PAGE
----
In both cases, the Apple Watch screen is officially rated (or perhaps we should say branded) as Retina-quality, and our subjective experience with it has been great. It’s sharp and vividly colourful and we’ve yet to notice any pixellation.

The touchscreen aspects work terrifically too: it’s highly responsive, and we found we tend to fall back on old habits, swiping through screens whenever possible by using the touchscreen even if a scrolling option is available via the Digital Crown. It ought to be as easy to quit apps and glances as it is on the iPhone – but it isn’t. To quit an app you have to press and hold the side button, and then do the same again. Nobody is going to stumble on that by accident.

Apple Watch review: User interface

edition_large

Apple’s design expertise is only a small part of what makes the Apple Watch stand out. Another factor in its favour is the user interface. The problem many current smartwatches have is that the UI is packed onto a tiny display and you need to manipulate those tiny visual elements using your fingers, which are inevitably bigger than the elements you’re trying to touch.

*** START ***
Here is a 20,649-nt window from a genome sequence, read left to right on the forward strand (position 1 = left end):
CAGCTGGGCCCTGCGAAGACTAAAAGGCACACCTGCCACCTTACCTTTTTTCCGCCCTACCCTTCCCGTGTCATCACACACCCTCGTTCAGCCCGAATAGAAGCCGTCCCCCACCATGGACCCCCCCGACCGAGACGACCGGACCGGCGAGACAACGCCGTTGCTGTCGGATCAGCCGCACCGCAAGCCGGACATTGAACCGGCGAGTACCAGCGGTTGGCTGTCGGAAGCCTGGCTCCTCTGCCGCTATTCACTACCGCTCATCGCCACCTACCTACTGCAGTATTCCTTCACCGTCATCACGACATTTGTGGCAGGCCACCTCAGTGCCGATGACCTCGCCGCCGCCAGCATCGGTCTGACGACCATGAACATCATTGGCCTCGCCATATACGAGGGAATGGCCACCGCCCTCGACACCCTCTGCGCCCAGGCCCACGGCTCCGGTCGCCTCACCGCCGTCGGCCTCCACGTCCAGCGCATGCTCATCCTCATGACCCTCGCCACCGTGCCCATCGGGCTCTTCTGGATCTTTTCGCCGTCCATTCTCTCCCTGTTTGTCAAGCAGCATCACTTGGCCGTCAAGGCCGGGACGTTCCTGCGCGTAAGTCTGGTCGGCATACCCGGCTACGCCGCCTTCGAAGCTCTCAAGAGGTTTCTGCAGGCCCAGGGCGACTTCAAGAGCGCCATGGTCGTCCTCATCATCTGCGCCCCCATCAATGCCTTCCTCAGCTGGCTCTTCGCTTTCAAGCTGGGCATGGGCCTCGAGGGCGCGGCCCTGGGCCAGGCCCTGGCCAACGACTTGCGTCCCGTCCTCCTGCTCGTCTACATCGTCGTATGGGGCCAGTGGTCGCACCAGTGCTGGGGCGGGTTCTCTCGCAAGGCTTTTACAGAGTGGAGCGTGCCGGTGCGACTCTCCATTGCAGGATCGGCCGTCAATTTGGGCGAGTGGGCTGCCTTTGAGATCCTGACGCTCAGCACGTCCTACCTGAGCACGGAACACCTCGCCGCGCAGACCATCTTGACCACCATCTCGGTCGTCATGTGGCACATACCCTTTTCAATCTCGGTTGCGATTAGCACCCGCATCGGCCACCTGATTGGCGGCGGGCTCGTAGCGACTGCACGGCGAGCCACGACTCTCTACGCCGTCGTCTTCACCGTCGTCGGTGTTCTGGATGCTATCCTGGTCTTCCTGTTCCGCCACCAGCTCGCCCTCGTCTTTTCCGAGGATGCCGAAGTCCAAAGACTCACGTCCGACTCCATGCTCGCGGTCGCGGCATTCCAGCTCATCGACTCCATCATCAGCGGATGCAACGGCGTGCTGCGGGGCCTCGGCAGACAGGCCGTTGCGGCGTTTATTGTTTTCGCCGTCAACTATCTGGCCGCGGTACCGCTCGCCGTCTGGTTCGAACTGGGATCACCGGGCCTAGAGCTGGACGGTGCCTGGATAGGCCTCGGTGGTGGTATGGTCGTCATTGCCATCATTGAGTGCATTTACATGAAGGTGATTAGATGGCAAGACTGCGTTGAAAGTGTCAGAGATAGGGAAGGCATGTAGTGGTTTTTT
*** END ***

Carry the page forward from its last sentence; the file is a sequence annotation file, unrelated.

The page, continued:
Below we examine Apple’s method for controlling the user interface, and the software you can expect to see on the Apple Watch.

Apple Watch review: Using the Apple Watch screen

One way to use the Watch is via the screen. You can scroll around the screen, tap on items to select them or press harder to get more options – akin to using right click on a mouse. Various gestures bring up other elements of the operating system. For example, Glances are accessed by swiping up on the watch face.

gallery_large-new2

There’s also Apple’s Force Touch technology that determines how hard you are pressing the Watch and will act accordingly. There is a difference between a hard press and a simple tap. (We discuss Force Touch in more detail below.)

Apple Watch review: Speed/performance

One possible weakness of the Apple Watch – depending on how demanding your standards are when it comes to wearable tech – could be its all-around speed. Numerous reviewers have found the interface sluggish in use and noticed a delay before certain actions.